I’ve been asking some of my regular blog readers what they would like to hear about, and one has suggested that I write about how being in Spain last summer helped me to get writing again. That’s an easy one. It was so hot during the day that I pretty much gave up on my best-laid hiking plans. There is a wonderful expression about the weather in Andalucia, southern Spain, that has a nice rhyme in the original: Hay tres meses de invierno y nueve de infierno. Which means: There are three months of winter and nine months of hell. Last summer was especially hellish. Every week there were reports of people dying of hyperthermia. So I holed up most afternoons in my room, which was a bit stifling for a good siesta but still better than being out on the streets, and read Spanish novels, drank wine with my apartment-mates, and worked on the book. For the last two weeks I was alone in the apartment except for the landlady, who did not drink, so I ended up getting quite a bit of writing done.
Somewhere recently I ran across something that claimed the three months of winter and nine of hell for a different Spanish province – Castilla, possibly. So it may be one of those universal things that each region stubbornly claims as belonging to it alone. You call this hell? one Spaniard might say to another. It’s barely a hundred and six! In my province, it was a hundred and eight last week.
Around ten or eleven in the evening I would usually head out for a walk through Granada, although usually it was still in the high nineties. That’s one of the wonderful things about Colorado Springs, by the way; even at the height of summer, it cools off in the evening. But Granada is a much more interesting town to walk around in. Foreign cities in general are intrinsically interesting, for that matter. Everything is at least a little bit different than what you’re used to.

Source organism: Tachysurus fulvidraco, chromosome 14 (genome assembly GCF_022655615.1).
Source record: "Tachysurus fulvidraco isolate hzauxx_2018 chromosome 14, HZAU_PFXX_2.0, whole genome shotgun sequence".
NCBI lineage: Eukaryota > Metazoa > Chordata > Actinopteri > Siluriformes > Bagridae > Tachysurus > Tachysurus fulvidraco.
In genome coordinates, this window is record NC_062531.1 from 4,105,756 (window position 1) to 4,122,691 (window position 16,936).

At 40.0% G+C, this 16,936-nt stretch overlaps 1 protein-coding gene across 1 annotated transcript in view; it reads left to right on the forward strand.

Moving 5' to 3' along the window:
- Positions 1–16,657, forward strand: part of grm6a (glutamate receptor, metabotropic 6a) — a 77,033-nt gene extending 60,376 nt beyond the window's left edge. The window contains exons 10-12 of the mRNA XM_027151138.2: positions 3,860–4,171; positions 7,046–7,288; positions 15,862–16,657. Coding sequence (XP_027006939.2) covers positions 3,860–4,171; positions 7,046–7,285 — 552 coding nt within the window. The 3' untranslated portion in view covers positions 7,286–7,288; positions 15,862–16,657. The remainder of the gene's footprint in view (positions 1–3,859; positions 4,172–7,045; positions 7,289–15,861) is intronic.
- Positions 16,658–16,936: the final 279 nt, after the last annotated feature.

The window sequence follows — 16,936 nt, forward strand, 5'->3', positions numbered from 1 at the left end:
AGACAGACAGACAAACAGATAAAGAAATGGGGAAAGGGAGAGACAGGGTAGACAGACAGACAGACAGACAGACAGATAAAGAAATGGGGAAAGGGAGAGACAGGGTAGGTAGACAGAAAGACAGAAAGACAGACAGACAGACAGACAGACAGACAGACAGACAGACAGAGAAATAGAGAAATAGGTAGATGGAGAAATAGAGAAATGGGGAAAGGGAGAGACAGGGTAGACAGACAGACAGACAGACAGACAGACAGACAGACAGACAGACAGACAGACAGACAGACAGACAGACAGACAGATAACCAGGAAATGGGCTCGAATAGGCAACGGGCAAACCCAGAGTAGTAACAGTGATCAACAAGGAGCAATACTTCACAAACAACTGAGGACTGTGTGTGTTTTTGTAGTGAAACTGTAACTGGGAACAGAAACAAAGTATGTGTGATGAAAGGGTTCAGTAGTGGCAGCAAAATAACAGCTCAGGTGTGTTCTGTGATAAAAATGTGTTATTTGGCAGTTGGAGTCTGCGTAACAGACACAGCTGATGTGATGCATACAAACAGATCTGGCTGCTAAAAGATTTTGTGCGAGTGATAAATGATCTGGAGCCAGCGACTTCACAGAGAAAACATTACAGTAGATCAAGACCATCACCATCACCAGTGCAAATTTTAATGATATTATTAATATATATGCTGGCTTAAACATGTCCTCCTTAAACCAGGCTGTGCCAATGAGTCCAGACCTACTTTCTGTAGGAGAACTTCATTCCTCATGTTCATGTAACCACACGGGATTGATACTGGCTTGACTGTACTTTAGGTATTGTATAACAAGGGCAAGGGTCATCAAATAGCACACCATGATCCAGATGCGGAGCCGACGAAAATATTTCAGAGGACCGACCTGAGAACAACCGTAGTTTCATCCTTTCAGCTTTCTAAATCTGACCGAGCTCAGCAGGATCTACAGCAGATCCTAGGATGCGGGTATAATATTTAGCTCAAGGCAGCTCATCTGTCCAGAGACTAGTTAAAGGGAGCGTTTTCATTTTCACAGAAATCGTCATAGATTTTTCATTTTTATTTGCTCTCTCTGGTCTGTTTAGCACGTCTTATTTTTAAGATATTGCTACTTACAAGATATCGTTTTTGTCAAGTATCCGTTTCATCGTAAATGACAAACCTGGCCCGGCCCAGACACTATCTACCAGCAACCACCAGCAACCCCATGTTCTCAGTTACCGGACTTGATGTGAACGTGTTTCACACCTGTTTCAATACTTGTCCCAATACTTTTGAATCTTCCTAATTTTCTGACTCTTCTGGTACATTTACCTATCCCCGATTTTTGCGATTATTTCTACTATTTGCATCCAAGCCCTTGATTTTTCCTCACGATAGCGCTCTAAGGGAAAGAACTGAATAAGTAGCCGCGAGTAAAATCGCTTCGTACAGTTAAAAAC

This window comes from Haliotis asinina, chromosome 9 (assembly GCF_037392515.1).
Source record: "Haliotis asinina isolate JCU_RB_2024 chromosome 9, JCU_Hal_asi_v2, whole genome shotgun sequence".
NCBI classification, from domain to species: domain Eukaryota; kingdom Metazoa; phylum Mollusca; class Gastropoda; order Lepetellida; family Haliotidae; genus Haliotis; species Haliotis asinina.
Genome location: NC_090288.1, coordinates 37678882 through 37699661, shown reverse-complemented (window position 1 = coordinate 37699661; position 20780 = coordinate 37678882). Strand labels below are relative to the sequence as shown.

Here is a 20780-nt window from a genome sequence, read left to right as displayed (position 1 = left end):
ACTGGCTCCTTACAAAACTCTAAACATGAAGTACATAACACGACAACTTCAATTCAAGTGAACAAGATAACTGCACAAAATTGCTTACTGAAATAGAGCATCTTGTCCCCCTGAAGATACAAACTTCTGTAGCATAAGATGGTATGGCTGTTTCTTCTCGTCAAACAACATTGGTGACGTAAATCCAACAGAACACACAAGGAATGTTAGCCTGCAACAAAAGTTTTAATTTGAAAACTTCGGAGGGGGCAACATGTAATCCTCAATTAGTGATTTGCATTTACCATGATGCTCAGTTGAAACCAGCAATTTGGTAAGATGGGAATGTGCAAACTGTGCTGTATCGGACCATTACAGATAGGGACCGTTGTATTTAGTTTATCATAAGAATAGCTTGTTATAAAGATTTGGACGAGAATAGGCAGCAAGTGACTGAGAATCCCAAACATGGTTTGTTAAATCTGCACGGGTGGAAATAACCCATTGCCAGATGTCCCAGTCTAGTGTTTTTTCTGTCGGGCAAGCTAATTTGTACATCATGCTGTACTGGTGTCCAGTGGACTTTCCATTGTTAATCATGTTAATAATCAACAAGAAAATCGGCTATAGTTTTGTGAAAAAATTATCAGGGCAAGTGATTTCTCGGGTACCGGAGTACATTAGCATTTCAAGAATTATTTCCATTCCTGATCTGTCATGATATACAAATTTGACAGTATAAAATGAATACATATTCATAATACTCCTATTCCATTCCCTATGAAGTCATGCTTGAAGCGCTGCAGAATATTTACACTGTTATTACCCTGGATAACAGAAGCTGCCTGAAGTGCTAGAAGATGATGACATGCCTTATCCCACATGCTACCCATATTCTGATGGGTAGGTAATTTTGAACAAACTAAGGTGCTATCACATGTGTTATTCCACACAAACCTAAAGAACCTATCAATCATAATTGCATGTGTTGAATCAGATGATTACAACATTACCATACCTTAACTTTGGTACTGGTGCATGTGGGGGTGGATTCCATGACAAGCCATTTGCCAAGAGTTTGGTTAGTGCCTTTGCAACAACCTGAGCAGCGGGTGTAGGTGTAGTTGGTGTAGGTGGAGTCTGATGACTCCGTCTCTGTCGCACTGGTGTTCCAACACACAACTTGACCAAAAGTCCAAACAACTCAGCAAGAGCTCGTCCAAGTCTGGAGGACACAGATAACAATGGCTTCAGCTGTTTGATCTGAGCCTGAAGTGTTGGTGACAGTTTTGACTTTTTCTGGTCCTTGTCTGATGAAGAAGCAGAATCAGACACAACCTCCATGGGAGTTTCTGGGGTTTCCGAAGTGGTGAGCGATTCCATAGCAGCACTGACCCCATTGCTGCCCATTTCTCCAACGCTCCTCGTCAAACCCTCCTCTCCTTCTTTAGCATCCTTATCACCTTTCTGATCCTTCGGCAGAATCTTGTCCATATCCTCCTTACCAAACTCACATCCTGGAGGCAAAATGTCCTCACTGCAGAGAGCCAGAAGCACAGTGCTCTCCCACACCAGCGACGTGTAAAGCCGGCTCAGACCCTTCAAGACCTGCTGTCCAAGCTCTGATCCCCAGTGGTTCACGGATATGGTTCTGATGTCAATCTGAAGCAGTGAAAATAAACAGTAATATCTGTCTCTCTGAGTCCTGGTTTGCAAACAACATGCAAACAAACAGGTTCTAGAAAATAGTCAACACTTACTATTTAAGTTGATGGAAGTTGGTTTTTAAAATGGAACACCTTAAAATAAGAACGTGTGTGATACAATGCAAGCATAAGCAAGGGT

Granada, parts of it, are quite beautiful. In Andalucia, the architecture is still influenced by the centuries of Moorish rule, and Granada was the last city to hold out against the reconquista. It did not become part of Spain again until 1492.
The cuisine also reflects the Moorish heritage, most obviously in the way things are spiced. There is, for example, a form of shishkebab called pinchitos that I had discovered during the years I spent near Cadiz as a kid. The spice mixture contains such diverse elements as oregano, anis, garlic, nutmeg, and cloves. I’ve looked for recipes on the internet, but haven’t found anything even remotely authentic. I bought half a kilo of it in a spice shop in downtown Granada, so now I can taste a little Spain when I’m feeling homesick for foreign lands.
There are other ways in which Spain helped me write again, and one was simply the fact of being in a foreign country. Not only was I cut off from my usual distractions, but there is something about being in another place that is simply inspiring. Hemingway talks about how he is only able to write about a place after he has left it. His Michigan stories were written in Paris. He wrote about Paris after he was back in the states. There is something to that, and someday I may try to puzzle out how it works. All I know for now is that it does. When I got back from Granada, one of the first things I did was to download my trip pictures to my computer. Every few days I would use a different one as the background to my desktop, so that, sitting at the computer for hours at a time, I could take a quick trip back to Spain whenever I needed to.